Principle 7 says; "The proper role of government is to protect equal rights, not provide equal things." I can across an article by Walter Williams who is a featured columnist in the Deseret News. He spoke about socialism and how evil acts are given moral legitimacy by noble-sounding expressions. He uses the example of an elderly lady who has no money or strength to mow her lawn. Is it right to force a neighbor to mow her lawn? And would it be right to fine the neighbor if the lawn doesn't get mowed? Is it better to force the neighbor to give money to the government who then gives it to the lady to hire someone to mow her lawn? I agree with Williams that it isn't right and it's morally wrong. Although it would be right and good if the neighbor went over or willingly gave money to hire someone for the elderly lady. It's wrong to be forced to give up your earnings to make someone else more comfortable and a little more equal in 'keeping up with the Joneses'. I have much to learn about all the different "ism" in our government. What I can see is that Socialism hurts society and I think it contributes to keeping people on the receiving freely end and does not encourage them to work out their own destiny.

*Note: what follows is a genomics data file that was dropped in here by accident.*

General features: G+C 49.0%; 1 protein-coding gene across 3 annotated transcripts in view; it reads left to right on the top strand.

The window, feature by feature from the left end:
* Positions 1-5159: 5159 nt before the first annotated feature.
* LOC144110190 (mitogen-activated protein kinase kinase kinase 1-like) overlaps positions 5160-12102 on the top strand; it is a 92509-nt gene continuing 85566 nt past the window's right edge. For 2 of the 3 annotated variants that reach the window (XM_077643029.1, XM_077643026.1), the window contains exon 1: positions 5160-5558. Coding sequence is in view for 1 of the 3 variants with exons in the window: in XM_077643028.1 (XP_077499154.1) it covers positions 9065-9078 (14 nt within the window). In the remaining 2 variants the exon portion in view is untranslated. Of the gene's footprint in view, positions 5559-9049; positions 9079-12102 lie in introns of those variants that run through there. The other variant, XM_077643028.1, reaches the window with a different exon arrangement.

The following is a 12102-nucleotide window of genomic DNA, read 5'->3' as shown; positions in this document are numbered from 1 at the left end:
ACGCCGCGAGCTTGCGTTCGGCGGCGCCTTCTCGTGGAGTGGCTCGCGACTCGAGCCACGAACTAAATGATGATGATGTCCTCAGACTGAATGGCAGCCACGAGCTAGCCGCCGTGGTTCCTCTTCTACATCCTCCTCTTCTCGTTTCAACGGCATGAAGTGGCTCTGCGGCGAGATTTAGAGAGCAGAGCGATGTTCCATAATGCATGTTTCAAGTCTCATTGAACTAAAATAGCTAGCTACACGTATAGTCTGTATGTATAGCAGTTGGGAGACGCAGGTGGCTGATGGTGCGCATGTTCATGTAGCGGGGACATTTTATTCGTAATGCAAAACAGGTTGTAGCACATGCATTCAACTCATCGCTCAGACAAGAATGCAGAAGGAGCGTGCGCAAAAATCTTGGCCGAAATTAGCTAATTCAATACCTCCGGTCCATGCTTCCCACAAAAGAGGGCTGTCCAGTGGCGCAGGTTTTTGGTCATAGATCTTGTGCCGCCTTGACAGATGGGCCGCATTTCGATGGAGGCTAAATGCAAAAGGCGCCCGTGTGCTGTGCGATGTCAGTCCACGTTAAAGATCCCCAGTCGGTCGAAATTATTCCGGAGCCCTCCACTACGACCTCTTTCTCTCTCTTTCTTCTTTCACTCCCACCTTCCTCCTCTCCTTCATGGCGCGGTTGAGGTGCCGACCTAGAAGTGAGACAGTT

The Founders of American recognized that the people cannot delegate to the government the power to do something that they the people are not able to do themselves. We are not allowed to take the car of our neighbor and give it to another neighbor who has no car. The protection of people's rights actually provides for the freedom to prosper. Seeking learning and the development of talents can lead to greater prosperity. But it doesn't mean that you have to have gameboys and that box and wii thing.